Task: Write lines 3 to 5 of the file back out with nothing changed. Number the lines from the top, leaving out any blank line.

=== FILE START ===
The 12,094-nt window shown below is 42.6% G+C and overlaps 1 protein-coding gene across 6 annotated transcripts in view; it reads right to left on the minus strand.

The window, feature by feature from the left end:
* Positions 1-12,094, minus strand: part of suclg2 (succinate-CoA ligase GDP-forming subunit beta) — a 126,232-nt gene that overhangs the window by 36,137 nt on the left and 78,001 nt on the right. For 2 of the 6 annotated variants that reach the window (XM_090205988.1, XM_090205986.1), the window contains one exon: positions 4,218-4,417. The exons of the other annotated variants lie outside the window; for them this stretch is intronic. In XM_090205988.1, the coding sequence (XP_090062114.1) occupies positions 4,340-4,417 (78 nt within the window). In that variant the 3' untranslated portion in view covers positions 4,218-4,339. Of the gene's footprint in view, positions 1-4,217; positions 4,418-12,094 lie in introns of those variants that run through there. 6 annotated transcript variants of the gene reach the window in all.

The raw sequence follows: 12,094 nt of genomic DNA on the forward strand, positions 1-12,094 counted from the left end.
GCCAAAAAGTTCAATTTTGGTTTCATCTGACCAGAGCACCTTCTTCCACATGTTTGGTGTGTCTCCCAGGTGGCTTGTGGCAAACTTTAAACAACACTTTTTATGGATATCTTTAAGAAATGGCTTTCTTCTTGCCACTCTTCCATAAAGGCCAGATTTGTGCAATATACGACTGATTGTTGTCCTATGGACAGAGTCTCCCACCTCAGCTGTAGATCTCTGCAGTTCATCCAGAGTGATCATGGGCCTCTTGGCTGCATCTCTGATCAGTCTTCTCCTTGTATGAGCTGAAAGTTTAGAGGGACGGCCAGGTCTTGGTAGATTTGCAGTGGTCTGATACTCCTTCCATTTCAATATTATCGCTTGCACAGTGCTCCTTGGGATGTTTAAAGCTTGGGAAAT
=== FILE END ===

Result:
* Positions 1-12,094, minus strand: part of suclg2 (succinate-CoA ligase GDP-forming subunit beta) — a 126,232-nt gene that overhangs the window by 36,137 nt on the left and 78,001 nt on the right. For 2 of the 6 annotated variants that reach the window (XM_090205988.1, XM_090205986.1), the window contains one exon: positions 4,218-4,417. The exons of the other annotated variants lie outside the window; for them this stretch is intronic. In XM_090205988.1, the coding sequence (XP_090062114.1) occupies positions 4,340-4,417 (78 nt within the window). In that variant the 3' untranslated portion in view covers positions 4,218-4,339. Of the gene's footprint in view, positions 1-4,217; positions 4,418-12,094 lie in introns of those variants that run through there. 6 annotated transcript variants of the gene reach the window in all.

The raw sequence follows: 12,094 nt of genomic DNA on the forward strand, positions 1-12,094 counted from the left end.
GCCAAAAAGTTCAATTTTGGTTTCATCTGACCAGAGCACCTTCTTCCACATGTTTGGTGTGTCTCCCAGGTGGCTTGTGGCAAACTTTAAACAACACTTTTTATGGATATCTTTAAGAAATGGCTTTCTTCTTGCCACTCTTCCATAAAGGCCAGATTTGTGCAATATACGACTGATTGTTGTCCTATGGACAGAGTCTCCCACCTCAGCTGTAGATCTCTGCAGTTCATCCAGAGTGATCATGGGCCTCTTGGCTGCATCTCTGATCAGTCTTCTCCTTGTATGAGCTGAAAGTTTAGAGGGACGGCCAGGTCTTGGTAGATTTGCAGTGGTCTGATACTCCTTCCATTTCAATATTATCGCTTGCACAGTGCTCCTTGGGATGTTTAAAGCTTGGGAAAT